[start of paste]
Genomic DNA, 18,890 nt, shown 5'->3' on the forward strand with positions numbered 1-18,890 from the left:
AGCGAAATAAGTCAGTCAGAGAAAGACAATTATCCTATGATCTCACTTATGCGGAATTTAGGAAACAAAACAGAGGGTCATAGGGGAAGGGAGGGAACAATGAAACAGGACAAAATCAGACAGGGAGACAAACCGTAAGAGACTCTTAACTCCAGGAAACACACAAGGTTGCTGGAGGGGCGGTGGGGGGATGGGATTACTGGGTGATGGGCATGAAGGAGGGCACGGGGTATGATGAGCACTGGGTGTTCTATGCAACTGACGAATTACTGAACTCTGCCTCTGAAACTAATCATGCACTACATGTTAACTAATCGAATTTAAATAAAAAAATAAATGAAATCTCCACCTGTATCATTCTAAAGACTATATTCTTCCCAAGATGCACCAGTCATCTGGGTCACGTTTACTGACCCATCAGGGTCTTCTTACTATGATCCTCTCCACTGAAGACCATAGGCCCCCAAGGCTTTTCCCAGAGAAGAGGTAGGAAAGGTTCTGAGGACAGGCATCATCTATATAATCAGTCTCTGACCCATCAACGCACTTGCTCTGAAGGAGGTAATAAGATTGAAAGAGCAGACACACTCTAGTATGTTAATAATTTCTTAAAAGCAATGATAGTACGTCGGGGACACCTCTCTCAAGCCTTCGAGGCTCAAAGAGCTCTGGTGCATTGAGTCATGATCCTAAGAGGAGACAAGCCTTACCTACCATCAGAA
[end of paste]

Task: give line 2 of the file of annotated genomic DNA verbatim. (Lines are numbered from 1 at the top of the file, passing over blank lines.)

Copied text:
AGCGAAATAAGTCAGTCAGAGAAAGACAATTATCCTATGATCTCACTTATGCGGAATTTAGGAAACAAAACAGAGGGTCATAGGGGAAGGGAGGGAACAATGAAACAGGACAAAATCAGACAGGGAGACAAACCGTAAGAGACTCTTAACTCCAGGAAACACACAAGGTTGCTGGAGGGGCGGTGGGGGGATGGGATTACTGGGTGATGGGCATGAAGGAGGGCACGGGGTATGATGAGCACTGGGTGTTCTATGCAACTGACGAATTACTGAACTCTGCCTCTGAAACTAATCATGCACTACATGTTAACTAATCGAATTTAAATAAAAAAATAAATGAAATCTCCACCTGTATCATTCTAAAGACTATATTCTTCCCAAGATGCACCAGTCATCTGGGTCACGTTTACTGACCCATCAGGGTCTTCTTACTATGATCCTCTCCACTGAAGACCATAGGCCCCCAAGGCTTTTCCCAGAGAAGAGGTAGGAAAGGTTCTGAGGACAGGCATCATCTATATAATCAGTCTCTGACCCATCAACGCACTTGCTCTGAAGGAGGTAATAAGATTGAAAGAGCAGACACACTCTAGTATGTTAATAATTTCTTAAAAGCAATGATAGTACGTCGGGGACACCTCTCTCAAGCCTTCGAGGCTCAAAGAGCTCTGGTGCATTGAGTCATGATCCTAAGAGGAGACAAGCCTTACCTACCATCAGAA